Instant Gratification Quick Takes: August 9, 2011

Highlighting odd and off-beat new releases to watch instantly on Netflix

Time to catch up on some of stuff that I’ve been watching and some of the stuff I intend to watch — aside from the copious amounts of Italian crime movies on which I’ve been binging for the last week and 1/2.


New for August 9, 2011

Uncle Kent (2011), directed by Joe Swanberg, with Kent Osborne, Jennifer Prediger, Kevin Bewersdorf, Josephine Decker and Joe Swanberg – Aging pothead cartoonist meets girl through Chatroulette and invites her to visit and hang out with him for a week. Aging pothead cartoonist clearly has sex on his mind, but Chatroulette girl’s intentions are less clear. Much confusion and awkwardness follows. I’m a big fan of Swanberg, as I’ve stated in the past, and I’m glad that directors like him are around and making the kind of quirky, character-driven indie films that really got me into film as a teenager growing up at the ass end of Generation X. I love the realism that Swanberg brings to his films, thanks to his continual use of non-actors and improvised dialogue. Watching the characters in Uncle Kent, these could easily be people that I know — and maybe that’s something that appeals to my voyeuristic side. I don’t know. A word of warning: Despite the sexiness that the poster attempts to convey, Uncle Kent is not that kind of film. There’s nudity. There’s plenty of sex talk. There’s even a threesome. The later begins sexy, but quickly falls into — pardon the expression — “boner killing territory.” Depending on your date, Uncle Kent could be the perfect date movie or the worst date movie ever. Confused? Good. Uncle Kent isn’t a movie content to settle into any one genre or allow itself to be defined easily — and that’s what I loved about it. (Available until July 27, 2013) [Links: IMDb, Trailer]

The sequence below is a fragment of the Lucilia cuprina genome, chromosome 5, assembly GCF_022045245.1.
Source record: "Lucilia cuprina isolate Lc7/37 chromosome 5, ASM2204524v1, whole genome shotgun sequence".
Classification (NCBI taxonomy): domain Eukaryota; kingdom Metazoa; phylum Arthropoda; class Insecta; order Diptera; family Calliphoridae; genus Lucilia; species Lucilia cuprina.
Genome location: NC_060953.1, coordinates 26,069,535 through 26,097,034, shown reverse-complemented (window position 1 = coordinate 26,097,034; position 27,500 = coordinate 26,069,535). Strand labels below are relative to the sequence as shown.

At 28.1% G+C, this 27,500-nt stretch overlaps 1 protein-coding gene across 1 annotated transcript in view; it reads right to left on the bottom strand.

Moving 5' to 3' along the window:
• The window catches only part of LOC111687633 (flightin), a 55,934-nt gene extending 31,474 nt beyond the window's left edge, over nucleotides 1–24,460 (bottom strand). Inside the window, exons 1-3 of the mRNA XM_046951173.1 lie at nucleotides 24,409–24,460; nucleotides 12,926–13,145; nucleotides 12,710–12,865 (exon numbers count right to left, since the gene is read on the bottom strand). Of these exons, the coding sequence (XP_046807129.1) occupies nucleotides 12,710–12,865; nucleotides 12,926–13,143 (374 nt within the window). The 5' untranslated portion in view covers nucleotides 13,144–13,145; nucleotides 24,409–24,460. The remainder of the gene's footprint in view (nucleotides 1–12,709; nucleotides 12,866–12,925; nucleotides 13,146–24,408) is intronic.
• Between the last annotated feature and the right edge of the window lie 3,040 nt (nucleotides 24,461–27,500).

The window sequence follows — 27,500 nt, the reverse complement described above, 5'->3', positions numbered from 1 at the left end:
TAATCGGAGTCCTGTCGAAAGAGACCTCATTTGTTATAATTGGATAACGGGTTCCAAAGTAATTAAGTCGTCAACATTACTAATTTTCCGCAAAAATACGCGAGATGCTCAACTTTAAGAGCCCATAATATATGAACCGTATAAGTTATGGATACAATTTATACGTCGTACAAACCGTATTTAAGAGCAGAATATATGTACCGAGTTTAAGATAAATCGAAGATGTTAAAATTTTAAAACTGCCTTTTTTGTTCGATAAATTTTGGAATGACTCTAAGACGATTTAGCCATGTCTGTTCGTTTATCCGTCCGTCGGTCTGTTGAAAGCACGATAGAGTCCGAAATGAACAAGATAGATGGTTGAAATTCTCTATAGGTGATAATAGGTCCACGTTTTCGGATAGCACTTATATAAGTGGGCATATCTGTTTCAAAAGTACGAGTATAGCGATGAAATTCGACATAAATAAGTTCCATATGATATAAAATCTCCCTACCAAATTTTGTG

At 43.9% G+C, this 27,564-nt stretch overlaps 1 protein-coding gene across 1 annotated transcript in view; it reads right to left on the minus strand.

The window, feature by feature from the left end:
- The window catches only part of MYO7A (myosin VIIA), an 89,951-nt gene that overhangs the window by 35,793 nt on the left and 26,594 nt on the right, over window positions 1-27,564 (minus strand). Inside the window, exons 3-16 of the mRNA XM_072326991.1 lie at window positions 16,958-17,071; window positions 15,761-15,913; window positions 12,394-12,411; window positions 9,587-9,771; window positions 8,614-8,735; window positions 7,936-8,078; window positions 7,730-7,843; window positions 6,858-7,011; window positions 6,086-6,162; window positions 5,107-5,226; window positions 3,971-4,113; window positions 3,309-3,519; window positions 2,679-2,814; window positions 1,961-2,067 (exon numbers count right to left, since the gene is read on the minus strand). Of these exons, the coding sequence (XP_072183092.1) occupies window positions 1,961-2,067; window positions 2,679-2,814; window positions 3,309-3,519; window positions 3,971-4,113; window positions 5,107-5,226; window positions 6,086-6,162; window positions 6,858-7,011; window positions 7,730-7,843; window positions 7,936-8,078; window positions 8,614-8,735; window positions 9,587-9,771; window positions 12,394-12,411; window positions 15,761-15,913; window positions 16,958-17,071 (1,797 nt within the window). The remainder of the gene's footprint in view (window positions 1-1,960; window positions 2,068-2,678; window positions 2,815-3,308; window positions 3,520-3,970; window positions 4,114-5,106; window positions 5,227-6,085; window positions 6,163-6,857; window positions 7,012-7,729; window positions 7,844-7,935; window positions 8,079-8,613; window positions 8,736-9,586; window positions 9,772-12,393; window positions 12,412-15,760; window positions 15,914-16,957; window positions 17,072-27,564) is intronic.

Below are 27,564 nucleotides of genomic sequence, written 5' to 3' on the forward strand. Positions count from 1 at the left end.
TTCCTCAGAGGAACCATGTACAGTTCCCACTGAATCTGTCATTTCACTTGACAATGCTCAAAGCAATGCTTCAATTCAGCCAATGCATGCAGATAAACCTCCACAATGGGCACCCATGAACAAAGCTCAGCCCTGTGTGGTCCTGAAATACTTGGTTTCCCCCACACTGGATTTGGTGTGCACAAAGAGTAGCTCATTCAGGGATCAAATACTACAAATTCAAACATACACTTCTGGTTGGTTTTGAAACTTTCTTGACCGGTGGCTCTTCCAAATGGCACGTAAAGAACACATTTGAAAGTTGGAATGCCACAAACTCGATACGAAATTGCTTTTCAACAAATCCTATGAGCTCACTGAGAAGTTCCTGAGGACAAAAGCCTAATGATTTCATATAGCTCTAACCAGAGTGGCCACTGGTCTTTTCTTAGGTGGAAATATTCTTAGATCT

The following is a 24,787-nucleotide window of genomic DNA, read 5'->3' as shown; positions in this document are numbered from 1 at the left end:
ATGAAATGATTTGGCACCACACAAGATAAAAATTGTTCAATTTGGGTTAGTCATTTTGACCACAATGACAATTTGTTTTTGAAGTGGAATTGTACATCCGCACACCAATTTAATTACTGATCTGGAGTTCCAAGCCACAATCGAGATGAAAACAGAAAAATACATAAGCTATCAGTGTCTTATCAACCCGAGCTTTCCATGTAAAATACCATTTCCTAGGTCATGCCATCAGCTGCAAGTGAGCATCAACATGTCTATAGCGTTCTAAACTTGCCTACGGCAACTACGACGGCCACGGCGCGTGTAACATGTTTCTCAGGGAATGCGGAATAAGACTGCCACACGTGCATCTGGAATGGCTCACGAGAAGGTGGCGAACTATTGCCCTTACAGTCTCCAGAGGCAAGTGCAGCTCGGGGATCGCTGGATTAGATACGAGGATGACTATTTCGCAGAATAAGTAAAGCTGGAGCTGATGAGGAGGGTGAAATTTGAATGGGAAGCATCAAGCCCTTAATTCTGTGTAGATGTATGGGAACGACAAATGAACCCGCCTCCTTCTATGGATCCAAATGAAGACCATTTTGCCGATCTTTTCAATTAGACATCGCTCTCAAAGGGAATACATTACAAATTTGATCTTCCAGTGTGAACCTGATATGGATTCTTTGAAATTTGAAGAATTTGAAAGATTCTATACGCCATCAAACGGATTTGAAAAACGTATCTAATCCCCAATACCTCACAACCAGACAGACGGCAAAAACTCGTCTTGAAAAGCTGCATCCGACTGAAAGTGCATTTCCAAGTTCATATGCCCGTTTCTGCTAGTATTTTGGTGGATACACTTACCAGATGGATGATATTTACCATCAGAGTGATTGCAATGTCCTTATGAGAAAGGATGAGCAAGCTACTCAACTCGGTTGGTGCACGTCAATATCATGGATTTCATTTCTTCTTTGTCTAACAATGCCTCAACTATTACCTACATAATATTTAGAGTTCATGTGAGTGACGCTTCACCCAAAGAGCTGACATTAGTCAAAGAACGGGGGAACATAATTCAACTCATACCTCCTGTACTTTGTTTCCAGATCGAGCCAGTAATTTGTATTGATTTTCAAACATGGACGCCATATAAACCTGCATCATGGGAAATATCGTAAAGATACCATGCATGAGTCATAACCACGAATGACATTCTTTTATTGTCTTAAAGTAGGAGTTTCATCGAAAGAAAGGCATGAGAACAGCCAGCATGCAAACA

Taqwacore: The Birth of Punk Islam (2009), directed by Omar Majeed, with Michael Muhammad Knight, Basim Usmani, Shahjehan Khan and Marwan Kamel – Documentary profiling the Muslim punk rock movement. I can’t think of many religions or cultures less compatible with the punk rock aesthetic — Amish punk rock is the only possibility that comes to mind. Consequently, I’m intrigued and despite having not gotten around to watching this yet, it sits in my queue.  (Available until February 9, 2013) [Links: IMDb, Trailer]


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